Advice for Beginners, Buying Domains, Life Issues, Quote of the Day, Selling Domains November 19th, 2007
“Many of life’s failures are people who did not realize how close they were to success when they gave up.”
– Thomas Edison
Having a hard time with this domain name business? Or for that matter, with any other challenge you’re facing in life? Have you been working at it for a long time and starting to feel like you’re not going to get there?
Don’t give up, evolve. Learn from your mistakes.
Here are five pieces of advice that will almost guarantee success. It took me two years to learn how crucial these points are, so pay attention:
- Sell. As a domainer, focus more on the sell side and develop selling strategies that work.
- Buy Revenue-Earning Domains. Only buy domains with the proceeds of your sales, not on credit or with your savings. Use the money from your sales to buy revenue-earning domain names. Ask the seller for proof of earnings and analyze the stats and the domain carefully. Is the traffic steady or declining? What is the source of the traffic? Is it easy to monetize? Is the domain easy to remember, pronounceable, and descriptive? Consider all these points and make sure the domain name will be profitable for you within a reasonable period of time before you agree to buy.
- Buy Underpriced Domains. Look for deals where the seller is either desperate or is undervaluing the domain name out of ignorance. If the industry standard is to pay one year to ten years revenue depending on the quality of the domain, try to find someone who’s selling for 10 months to 2 years revenue. Make lowball offers and bargain hard; you’ve got nothing to lose.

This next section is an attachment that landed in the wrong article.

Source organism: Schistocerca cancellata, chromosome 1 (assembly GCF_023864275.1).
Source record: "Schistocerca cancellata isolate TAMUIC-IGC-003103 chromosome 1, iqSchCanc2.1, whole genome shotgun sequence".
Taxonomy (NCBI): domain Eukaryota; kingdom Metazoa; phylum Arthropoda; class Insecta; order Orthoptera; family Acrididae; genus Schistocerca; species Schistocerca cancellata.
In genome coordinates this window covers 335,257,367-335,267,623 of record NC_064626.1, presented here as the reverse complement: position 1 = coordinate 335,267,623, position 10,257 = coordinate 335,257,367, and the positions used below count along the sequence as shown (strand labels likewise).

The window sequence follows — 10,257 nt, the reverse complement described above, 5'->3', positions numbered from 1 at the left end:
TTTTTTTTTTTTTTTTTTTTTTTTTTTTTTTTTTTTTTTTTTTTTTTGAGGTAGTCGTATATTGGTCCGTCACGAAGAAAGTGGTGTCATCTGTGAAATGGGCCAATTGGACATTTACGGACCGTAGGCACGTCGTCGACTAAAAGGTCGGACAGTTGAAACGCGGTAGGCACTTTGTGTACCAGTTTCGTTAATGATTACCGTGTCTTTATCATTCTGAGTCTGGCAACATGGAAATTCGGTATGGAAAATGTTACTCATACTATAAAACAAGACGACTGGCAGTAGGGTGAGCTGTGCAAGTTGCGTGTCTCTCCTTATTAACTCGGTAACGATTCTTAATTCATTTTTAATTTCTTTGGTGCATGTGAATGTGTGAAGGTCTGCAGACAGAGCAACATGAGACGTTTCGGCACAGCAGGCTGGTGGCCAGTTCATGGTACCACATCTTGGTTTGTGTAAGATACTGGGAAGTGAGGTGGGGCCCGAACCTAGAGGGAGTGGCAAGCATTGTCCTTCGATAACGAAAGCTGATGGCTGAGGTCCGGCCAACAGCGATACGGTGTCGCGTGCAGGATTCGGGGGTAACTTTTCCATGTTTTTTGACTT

- Monetize Your Traffic. If a domain name is getting traffic but no clicks, look for alternative ways to monetize it, such as changing parking services, altering the keywords, developing a website, or redirecting the traffic to an existing website or affiliate link.
- Dump or Sell the Losers. If a domain name is getting no traffic, dump it. Sell it for whatever you can get, unless you are convinced it has re-sale potential, in which case, return to point # 1.
Remember the coyote in the old road runner cartoons? In every cartoon he’d try some new ACME device or trap to catch the road runner, and each time he’d fail abysmally. Like maybe he’d try a rocket-powered harpoon, but he’d point it the wrong way and shoot himself instead of the road runner. Whereupon he would ditch that idea and try something else.
Even as a kid I remember being frustrated and thinking, “Why not just try the harpoon again, but this time point it the right way?” By the time I was ten I could not watch the road runner cartoon anymore because I was so annoyed at the coyote’s inability to learn from his mistakes.
Maybe I was a weirdo kid and missed the point of the cartoon, I don’t know.
Look, I know this is a cliche, but the night is darkest just before th dawn. The moment when something is the most difficult is often the moment before a breakthrough. Don’t abandon your dream, just refine your strategies, learn, adapt.